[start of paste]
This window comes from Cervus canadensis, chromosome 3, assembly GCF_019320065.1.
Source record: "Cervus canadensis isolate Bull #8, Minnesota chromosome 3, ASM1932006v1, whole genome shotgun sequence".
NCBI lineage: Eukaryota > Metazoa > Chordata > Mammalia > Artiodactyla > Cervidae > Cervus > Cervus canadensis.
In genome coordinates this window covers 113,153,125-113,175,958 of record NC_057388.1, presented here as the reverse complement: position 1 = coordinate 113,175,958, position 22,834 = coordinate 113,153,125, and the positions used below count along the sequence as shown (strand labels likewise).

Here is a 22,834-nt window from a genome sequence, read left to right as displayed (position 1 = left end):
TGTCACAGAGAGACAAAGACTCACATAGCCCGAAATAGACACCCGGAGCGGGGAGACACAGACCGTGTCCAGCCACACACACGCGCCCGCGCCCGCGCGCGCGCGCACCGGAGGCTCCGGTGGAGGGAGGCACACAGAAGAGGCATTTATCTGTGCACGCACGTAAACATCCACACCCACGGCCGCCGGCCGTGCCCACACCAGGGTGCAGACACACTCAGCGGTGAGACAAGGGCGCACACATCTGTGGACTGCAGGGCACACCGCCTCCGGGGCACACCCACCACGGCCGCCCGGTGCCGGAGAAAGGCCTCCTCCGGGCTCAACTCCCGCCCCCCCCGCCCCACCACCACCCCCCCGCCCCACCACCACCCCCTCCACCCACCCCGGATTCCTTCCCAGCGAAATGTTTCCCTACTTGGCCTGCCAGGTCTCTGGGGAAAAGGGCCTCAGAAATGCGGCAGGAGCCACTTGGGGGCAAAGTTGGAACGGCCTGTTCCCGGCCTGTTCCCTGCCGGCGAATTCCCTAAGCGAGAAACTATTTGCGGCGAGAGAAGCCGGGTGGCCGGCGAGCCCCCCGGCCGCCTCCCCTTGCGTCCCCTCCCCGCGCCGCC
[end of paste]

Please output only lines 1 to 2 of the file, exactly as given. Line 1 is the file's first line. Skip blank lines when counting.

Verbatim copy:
This window comes from Cervus canadensis, chromosome 3, assembly GCF_019320065.1.
Source record: "Cervus canadensis isolate Bull #8, Minnesota chromosome 3, ASM1932006v1, whole genome shotgun sequence".